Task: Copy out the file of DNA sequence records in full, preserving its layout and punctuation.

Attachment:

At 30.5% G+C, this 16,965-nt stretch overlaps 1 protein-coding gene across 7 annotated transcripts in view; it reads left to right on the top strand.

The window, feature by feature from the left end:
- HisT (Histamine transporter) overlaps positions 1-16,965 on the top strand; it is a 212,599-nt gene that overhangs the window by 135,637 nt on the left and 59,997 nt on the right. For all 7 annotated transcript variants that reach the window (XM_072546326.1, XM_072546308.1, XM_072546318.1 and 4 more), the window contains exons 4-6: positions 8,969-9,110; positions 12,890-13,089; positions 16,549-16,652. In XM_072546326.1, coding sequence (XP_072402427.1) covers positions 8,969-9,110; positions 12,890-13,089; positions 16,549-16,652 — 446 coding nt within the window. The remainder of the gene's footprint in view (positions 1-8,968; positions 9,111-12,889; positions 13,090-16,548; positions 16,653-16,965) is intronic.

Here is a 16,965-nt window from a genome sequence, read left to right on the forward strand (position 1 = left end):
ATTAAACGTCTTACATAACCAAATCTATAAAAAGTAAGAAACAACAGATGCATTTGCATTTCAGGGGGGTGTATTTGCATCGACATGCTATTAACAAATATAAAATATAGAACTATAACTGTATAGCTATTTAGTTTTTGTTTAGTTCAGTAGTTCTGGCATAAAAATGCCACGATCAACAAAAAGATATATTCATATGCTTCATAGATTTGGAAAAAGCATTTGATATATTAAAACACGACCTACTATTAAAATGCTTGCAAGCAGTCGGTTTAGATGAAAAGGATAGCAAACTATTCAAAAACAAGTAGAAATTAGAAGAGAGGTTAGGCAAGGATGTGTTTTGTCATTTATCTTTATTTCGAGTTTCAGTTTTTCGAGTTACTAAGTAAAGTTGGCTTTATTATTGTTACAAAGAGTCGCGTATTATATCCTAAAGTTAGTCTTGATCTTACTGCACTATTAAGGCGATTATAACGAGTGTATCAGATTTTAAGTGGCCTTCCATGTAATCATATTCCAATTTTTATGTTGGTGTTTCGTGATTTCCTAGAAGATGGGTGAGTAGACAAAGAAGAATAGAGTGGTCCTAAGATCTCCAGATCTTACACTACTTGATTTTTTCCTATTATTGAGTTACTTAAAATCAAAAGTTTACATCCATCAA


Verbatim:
At 30.5% G+C, this 16,965-nt stretch overlaps 1 protein-coding gene across 7 annotated transcripts in view; it reads left to right on the top strand.

The window, feature by feature from the left end:
- HisT (Histamine transporter) overlaps positions 1-16,965 on the top strand; it is a 212,599-nt gene that overhangs the window by 135,637 nt on the left and 59,997 nt on the right. For all 7 annotated transcript variants that reach the window (XM_072546326.1, XM_072546308.1, XM_072546318.1 and 4 more), the window contains exons 4-6: positions 8,969-9,110; positions 12,890-13,089; positions 16,549-16,652. In XM_072546326.1, coding sequence (XP_072402427.1) covers positions 8,969-9,110; positions 12,890-13,089; positions 16,549-16,652 — 446 coding nt within the window. The remainder of the gene's footprint in view (positions 1-8,968; positions 9,111-12,889; positions 13,090-16,548; positions 16,653-16,965) is intronic.

Here is a 16,965-nt window from a genome sequence, read left to right on the forward strand (position 1 = left end):
ATTAAACGTCTTACATAACCAAATCTATAAAAAGTAAGAAACAACAGATGCATTTGCATTTCAGGGGGGTGTATTTGCATCGACATGCTATTAACAAATATAAAATATAGAACTATAACTGTATAGCTATTTAGTTTTTGTTTAGTTCAGTAGTTCTGGCATAAAAATGCCACGATCAACAAAAAGATATATTCATATGCTTCATAGATTTGGAAAAAGCATTTGATATATTAAAACACGACCTACTATTAAAATGCTTGCAAGCAGTCGGTTTAGATGAAAAGGATAGCAAACTATTCAAAAACAAGTAGAAATTAGAAGAGAGGTTAGGCAAGGATGTGTTTTGTCATTTATCTTTATTTCGAGTTTCAGTTTTTCGAGTTACTAAGTAAAGTTGGCTTTATTATTGTTACAAAGAGTCGCGTATTATATCCTAAAGTTAGTCTTGATCTTACTGCACTATTAAGGCGATTATAACGAGTGTATCAGATTTTAAGTGGCCTTCCATGTAATCATATTCCAATTTTTATGTTGGTGTTTCGTGATTTCCTAGAAGATGGGTGAGTAGACAAAGAAGAATAGAGTGGTCCTAAGATCTCCAGATCTTACACTACTTGATTTTTTCCTATTATTGAGTTACTTAAAATCAAAAGTTTACATCCATCAA